- Title: Wedding Band
- Written by: Alice Childress
- Director: Sam White
- Actors: Antonette Rudder and Cyrus Lane
- Company: Stratford Festival
- Venue: Tom Patterson Theatre
- City: Stratford, Ont.
- Year: To Oct. 1, 2023
With a sizable audience crossing the border to attend the Stratford Festival every season, the Canadian company has often chosen to treat American classics to thoughtful revivals. The new production of Wedding Band, the 1963 drama by the Black playwright and novelist Alice Childress, is something a bit different: a thoughtful revival of a forgotten American script.
It was the first script to be selected for production from a Stratford project to expand the Western canon to include more plays by women. (Curator-in-residence Hannah Rittner read more than 400 plays dating from the 17th to 21st centuries.)
Set in South Carolina during the First World War and featuring the story of an interracial couple, it’s not a perfect piece but it features a gripping climax of racial reckoning. Rarely produced since its debut, it has experienced a flurry of recent interest in the U.S. while the Stratford revival is believed to be the Canadian premiere. Directed by Sam White, this production does not always do justice to the play’s depths, but it does successfully champion a tricky script.
Tricky because it is both a funny play and an angry one. In Charleston, the solitary Julia (Antonette Rudder) is a Black seamstress seeking a quiet room in a home owned by Fanny (Liza Huget), a landlady with social pretensions, always trying to better “the race.” The other tenants include two poor working women: Lula (Joella Crichton) whose beloved son Nelson (Micah Woods) is on a brief leave from the army and Mattie (Ijeoma Emesowum) whose sailor husband is away at the war.
This gossipy bunch soon tumble to the reason Julia keeps to herself: She is having an affair with a white man, the baker Herman (Cyrus Lane). The couple want to escape north to Philadelphia where they could legally marry, but are held back because Herman owes his mother money on the bakery business. In their first delicate scene together they celebrate their 10th anniversary as Rudder and Lane tenderly demonstrate the deep familiarity of a well-established couple before revealing the pair’s love.
The tone here is right as White carefully balances her production, drawing out the laughs, especially from Huget’s delicious turn as the pretentious Miss Fanny, and adding a few joyous songs, without letting comedy over power the high-stakes drama.
While all the characters have their own subplots, Childress comes to focus exclusively on Julia and Herman. The threats posed by two unpredictable men, the hotheaded and amorous Nelson and a white peddler (Kevin Kruchkywich) who tries to blackmail Julia, are swept aside rather than developed. Everything builds to the moment in Julia’s room where Herman falls ill with the dreaded influenza – the play is topical on many fronts – and both Black neighbours and white family must decide how they can get him help while hiding the miscegenation from the authorities.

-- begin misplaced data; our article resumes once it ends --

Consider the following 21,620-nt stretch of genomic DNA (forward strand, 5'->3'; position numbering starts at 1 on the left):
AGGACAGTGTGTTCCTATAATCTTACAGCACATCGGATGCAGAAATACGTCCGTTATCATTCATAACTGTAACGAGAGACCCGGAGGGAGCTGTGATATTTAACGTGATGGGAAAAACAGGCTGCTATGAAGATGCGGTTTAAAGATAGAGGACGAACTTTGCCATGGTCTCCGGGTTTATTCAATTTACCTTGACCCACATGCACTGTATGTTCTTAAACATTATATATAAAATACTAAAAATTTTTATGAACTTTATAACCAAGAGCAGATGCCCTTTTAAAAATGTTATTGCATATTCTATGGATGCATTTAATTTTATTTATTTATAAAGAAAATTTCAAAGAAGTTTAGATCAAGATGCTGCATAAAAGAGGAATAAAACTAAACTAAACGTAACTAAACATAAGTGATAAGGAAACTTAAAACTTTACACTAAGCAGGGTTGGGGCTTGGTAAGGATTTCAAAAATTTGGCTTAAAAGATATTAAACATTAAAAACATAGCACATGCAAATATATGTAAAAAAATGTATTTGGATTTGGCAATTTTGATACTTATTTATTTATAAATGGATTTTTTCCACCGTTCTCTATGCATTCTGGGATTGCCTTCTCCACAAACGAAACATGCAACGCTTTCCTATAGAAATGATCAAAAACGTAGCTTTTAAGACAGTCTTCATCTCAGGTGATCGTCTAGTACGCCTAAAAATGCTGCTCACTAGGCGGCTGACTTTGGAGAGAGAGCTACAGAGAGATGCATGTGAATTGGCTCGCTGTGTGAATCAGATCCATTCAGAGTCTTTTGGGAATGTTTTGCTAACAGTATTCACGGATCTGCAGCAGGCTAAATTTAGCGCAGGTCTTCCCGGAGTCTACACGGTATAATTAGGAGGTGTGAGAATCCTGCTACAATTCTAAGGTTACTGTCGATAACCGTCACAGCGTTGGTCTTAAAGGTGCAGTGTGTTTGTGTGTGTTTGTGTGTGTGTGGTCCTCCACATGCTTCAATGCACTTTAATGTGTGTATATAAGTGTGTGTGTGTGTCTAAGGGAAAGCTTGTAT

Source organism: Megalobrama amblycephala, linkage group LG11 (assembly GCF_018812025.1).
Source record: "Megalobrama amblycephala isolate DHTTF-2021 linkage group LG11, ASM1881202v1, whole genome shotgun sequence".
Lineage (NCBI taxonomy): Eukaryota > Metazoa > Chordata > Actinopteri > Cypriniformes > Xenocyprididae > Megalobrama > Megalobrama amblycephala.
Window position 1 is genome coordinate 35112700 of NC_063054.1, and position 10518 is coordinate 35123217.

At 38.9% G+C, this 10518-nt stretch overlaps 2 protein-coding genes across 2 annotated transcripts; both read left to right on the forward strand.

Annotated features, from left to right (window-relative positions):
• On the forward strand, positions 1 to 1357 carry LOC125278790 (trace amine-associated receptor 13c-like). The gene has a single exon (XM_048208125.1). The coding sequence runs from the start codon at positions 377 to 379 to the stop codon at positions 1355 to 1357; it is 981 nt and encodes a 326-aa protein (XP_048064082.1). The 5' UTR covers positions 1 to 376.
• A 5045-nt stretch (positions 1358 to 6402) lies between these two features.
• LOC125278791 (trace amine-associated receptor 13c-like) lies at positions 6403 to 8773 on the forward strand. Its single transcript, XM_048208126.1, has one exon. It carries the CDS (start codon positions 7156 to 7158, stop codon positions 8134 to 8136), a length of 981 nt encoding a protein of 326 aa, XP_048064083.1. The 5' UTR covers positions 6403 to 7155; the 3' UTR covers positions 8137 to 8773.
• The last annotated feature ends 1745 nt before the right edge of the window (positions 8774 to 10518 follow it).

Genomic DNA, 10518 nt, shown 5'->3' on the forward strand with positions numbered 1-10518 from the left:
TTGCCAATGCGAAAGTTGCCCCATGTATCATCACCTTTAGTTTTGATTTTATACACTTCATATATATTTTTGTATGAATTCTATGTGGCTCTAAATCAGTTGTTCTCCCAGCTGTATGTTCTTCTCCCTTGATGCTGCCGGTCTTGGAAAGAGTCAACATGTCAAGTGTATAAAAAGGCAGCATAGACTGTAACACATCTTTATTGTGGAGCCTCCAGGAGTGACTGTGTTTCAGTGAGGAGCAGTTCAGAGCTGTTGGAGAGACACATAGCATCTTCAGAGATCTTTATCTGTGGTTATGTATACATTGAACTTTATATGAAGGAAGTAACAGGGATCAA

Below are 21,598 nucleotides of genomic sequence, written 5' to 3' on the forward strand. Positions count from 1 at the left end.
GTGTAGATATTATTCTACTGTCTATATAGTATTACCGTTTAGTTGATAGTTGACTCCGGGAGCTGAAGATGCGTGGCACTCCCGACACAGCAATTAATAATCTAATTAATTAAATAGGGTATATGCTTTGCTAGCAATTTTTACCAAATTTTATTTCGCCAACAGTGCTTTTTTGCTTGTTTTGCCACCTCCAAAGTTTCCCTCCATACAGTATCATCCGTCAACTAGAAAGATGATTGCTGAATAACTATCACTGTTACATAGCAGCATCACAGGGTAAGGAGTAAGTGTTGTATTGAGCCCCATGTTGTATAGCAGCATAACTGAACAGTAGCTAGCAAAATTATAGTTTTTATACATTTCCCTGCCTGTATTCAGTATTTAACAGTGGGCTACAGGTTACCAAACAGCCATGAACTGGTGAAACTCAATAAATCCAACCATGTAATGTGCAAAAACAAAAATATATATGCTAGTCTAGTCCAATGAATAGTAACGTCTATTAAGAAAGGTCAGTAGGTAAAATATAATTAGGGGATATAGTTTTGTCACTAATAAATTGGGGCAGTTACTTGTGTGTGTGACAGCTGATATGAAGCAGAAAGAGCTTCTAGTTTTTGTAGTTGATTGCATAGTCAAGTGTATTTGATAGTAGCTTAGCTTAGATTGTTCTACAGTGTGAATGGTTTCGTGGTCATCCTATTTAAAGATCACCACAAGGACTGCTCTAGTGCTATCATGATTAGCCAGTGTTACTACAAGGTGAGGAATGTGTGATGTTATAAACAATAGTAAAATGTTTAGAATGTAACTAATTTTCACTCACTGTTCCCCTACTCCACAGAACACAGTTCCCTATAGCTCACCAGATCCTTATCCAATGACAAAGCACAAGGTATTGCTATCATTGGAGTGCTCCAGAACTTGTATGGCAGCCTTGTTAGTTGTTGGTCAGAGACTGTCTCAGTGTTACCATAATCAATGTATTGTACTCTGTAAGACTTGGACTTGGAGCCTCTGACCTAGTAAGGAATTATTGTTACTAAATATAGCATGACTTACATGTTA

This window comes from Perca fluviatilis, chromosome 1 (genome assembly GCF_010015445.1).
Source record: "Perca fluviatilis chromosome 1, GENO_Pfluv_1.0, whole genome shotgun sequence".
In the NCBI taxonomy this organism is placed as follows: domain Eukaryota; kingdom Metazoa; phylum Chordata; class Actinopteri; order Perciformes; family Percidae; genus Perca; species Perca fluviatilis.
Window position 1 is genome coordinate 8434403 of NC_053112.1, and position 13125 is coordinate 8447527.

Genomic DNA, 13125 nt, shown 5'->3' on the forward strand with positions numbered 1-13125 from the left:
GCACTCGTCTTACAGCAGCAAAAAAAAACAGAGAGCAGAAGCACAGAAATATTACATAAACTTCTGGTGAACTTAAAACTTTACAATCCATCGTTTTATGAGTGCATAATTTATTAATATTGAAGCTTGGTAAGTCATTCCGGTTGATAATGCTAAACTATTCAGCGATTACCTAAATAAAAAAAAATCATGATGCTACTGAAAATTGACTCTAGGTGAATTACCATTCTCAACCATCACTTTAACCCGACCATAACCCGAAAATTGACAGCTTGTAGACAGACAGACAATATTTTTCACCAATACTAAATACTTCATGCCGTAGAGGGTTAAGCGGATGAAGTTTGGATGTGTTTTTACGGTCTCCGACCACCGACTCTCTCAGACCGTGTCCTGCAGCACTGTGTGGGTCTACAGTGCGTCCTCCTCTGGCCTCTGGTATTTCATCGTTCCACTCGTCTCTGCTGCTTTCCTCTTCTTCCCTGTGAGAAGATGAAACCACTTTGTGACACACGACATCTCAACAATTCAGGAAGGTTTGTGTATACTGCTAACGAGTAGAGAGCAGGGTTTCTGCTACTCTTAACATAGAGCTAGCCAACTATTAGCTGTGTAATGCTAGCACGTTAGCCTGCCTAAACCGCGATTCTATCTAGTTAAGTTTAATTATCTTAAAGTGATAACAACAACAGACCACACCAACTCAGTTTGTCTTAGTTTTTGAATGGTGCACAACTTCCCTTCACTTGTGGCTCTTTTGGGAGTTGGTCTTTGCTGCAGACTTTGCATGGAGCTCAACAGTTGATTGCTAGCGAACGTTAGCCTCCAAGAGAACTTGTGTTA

When Herman’s battle-axe of a mother (Lucy Peacock) arrives, it’s time for a showdown. Here, things become very delicate: She is viciously racist and when Julia finally confronts her, the opening night audience cheered, sadly revealing the character, despite Peacock’s strong performance, as nothing but a convenient villain.
Childress sees how prejudice seeps in everywhere – the well-meaning Herman often corrects Julia when she unnecessarily identifies someone as white, pointing out that her criticisms should be unrelated to race – and her retort to his mother’s racist diatribe calls out her German background, that ethnicity so derided during both world wars. The mother and the landlady Fanny are two sides of the same social-climbing character, one bitterly dark, the other cheerily amusing, but both trapped by expectations of class and race. Yet only Fanny comes alive in the play.
The old white woman’s racism, if not perhaps her foul mouth, is historically accurate; what speaks much more powerfully of 1963 than 1918 is Julia’s own racial awakening as she comes to question her relationship with Herman. Nonetheless, it’s a fascinating moment as the character struggles with the competing demands of individual and collective identities, and Rudder handles it well.
Lane, however, doesn’t make enough of Herman’s recognition that their relationship is not fair to Julia, and both actors struggle with a particularly difficult section of competitive poor-mouthing as the couple continually interrupt each other’s descriptions of their impoverished backgrounds. Perhaps it’s a piece of potential comedy that should suddenly shade much darker; opening night, it was mainly indecipherable.
Ultimately, the production doesn’t carry the dramatic weight of which the script seems capable, giving us poignancy but falling short of Wedding Band’s potential as a new-found classic.
In the 1980s, August Wilson would famously back fill the American theatre canon to include Black experience through the 20th century with plays such as Fences and Ma Rainey’s Black Bottom. Turns out Childress had done it two decades earlier.
In the interest of consistency across all critics’ reviews, The Globe has eliminated its star-rating system in film and theatre to align with coverage of music, books, visual arts and dance. Instead, works of excellence will be noted with a critic’s pick designation across all coverage. (Television reviews, typically based on an incomplete season, are exempt.)